Did you know: Which star is the oldest in the universe?

The James Webb Telescope (JWST) was used by a team of Canadian astronomers to locate the most distant globular clusters ever discovered. Globular clusters are dense collections of millions of stars that may represent the remnants of the earliest and oldest stars in the universe.

According to the study, the galaxy’s ancient star collections were formed when the galaxy was still young, and they have knowledge of the galaxy’s early stages of expansion and evolution.

This leads to the question: Which star is the oldest in the universe? And how old is it?

Keep reading to unravel the tiny thread of mystery surrounding our universe.

Our universe is unimaginably vast and mysterious. We have only explored about 5% of the seemingly endless universe.

In the universe we know, there are hundreds of billions of stars, each with its own characteristics. Some are so massive that they are larger than entire galaxies, some are tiny, and some are even invisible. And some are even older than life.

The oldest star in the known universe is Methuselah, also known as HD 140283, a supergiant star.


Source: Star event

Methuselah is located in the constellation Libra, near the Ophiuchus border of the Milky Way galaxy and about 190 light-years from Earth. It has an apparent magnitude of 7.205.

Also read | What is a star? How were they born and how did they die?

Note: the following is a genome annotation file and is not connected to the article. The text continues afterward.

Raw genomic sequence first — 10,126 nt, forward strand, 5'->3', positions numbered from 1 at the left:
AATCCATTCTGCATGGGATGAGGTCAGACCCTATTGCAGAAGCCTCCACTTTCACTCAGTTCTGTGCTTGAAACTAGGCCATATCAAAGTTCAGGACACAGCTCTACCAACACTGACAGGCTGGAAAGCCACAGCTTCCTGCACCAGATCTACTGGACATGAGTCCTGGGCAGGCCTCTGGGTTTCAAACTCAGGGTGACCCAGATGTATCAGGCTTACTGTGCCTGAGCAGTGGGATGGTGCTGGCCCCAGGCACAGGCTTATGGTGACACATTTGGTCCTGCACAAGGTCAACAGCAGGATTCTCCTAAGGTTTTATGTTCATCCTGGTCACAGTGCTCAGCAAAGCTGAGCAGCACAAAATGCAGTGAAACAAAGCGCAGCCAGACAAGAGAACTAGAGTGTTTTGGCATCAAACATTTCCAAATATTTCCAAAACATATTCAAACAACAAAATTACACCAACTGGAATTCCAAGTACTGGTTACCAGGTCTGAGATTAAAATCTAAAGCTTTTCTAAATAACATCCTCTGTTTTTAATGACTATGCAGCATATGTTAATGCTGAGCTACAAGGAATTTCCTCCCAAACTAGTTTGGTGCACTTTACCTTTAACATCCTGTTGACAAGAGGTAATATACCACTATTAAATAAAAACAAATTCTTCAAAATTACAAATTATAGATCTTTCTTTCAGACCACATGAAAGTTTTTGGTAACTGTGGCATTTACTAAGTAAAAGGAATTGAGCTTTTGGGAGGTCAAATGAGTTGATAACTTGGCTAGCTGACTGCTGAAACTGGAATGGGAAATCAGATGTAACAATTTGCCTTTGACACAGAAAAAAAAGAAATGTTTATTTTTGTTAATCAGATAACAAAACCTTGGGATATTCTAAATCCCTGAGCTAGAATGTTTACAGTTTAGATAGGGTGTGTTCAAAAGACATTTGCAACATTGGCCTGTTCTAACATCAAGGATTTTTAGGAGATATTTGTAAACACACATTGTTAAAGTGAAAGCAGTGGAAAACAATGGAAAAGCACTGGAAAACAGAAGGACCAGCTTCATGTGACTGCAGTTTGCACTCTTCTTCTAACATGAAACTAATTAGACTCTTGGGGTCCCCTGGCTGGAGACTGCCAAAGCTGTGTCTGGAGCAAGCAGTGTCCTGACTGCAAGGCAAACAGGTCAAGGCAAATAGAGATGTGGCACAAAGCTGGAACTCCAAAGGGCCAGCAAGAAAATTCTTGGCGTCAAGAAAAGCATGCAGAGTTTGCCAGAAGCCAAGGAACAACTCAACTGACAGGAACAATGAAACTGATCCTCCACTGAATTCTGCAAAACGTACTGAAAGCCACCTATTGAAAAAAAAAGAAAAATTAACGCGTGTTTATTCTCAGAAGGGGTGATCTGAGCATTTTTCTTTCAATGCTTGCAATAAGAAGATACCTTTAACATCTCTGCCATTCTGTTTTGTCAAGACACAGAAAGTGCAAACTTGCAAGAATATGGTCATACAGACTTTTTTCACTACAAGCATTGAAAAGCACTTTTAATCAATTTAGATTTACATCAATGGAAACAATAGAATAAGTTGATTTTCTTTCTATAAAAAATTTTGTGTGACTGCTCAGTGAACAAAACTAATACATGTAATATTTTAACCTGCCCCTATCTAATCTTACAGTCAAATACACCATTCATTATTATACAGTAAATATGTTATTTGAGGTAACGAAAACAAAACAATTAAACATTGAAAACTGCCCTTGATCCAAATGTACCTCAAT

How old is the oldest star in the universe?

Methuselah is believed to be the oldest star in the entire known universe, forming more than 14 billion years ago. Its age makes it older than the universe itself.

Another mystery is added to the list of mysteries related to our universe.

The little giant is definitely old. It has very little iron and is mainly composed of hydrogen and helium. This composition indicates that the star must have formed when helium and hydrogen dominated the universe and before iron became common, since heavier elements only evolved when massive stars created them in their cores. they.

According to a study published in the Astrophysical Journal, the estimated age of a star depends not only on the amount of energy it produced at the time, but also on how it produced energy in the past. throughout its existence.

Also read | What is a wormhole, the hypothetical entity that could allow time travel?

Methuselah’s metallicity was carefully measured and the star’s age was determined to be 14.46 billion years, with an error of 800 million years in both directions. The star may be as young as 13.6 billion years old, which is within the age of the universe, although seemingly at odds with the widely accepted age of the universe, estimated to be 13.77 billion years. It may also be significantly older than the universe, at 15.3 billion years old.

Methuselah is still the oldest star in the universe, so it makes no difference (for this particular question) whether it’s older than the universe or not.

Also read | Do you know: When will the Sun die?

Categories: Optical Illusion
Source: pagasa.edu.vn

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